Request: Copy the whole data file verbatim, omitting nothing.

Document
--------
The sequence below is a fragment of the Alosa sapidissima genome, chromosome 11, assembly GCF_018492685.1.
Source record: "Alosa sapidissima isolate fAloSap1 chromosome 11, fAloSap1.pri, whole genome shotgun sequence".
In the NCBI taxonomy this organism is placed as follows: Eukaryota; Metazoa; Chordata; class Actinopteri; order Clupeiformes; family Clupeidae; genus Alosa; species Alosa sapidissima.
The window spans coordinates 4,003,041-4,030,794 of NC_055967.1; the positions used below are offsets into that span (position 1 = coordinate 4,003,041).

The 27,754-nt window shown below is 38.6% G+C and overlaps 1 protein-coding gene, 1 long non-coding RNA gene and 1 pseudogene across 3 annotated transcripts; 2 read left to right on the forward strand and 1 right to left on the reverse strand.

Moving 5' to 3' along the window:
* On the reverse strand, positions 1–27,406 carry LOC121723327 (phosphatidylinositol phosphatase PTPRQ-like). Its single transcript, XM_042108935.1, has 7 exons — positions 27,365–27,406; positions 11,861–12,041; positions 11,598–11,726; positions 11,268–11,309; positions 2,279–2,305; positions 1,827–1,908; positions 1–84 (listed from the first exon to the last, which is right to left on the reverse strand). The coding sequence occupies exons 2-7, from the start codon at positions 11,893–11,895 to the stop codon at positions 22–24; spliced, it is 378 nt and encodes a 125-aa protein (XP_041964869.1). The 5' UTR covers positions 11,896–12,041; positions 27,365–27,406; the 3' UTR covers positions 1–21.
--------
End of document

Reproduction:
The sequence below is a fragment of the Alosa sapidissima genome, chromosome 11, assembly GCF_018492685.1.
Source record: "Alosa sapidissima isolate fAloSap1 chromosome 11, fAloSap1.pri, whole genome shotgun sequence".
In the NCBI taxonomy this organism is placed as follows: Eukaryota; Metazoa; Chordata; class Actinopteri; order Clupeiformes; family Clupeidae; genus Alosa; species Alosa sapidissima.
The window spans coordinates 4,003,041-4,030,794 of NC_055967.1; the positions used below are offsets into that span (position 1 = coordinate 4,003,041).

The 27,754-nt window shown below is 38.6% G+C and overlaps 1 protein-coding gene, 1 long non-coding RNA gene and 1 pseudogene across 3 annotated transcripts; 2 read left to right on the forward strand and 1 right to left on the reverse strand.

Moving 5' to 3' along the window:
* On the reverse strand, positions 1–27,406 carry LOC121723327 (phosphatidylinositol phosphatase PTPRQ-like). Its single transcript, XM_042108935.1, has 7 exons — positions 27,365–27,406; positions 11,861–12,041; positions 11,598–11,726; positions 11,268–11,309; positions 2,279–2,305; positions 1,827–1,908; positions 1–84 (listed from the first exon to the last, which is right to left on the reverse strand). The coding sequence occupies exons 2-7, from the start codon at positions 11,893–11,895 to the stop codon at positions 22–24; spliced, it is 378 nt and encodes a 125-aa protein (XP_041964869.1). The 5' UTR covers positions 11,896–12,041; positions 27,365–27,406; the 3' UTR covers positions 1–21.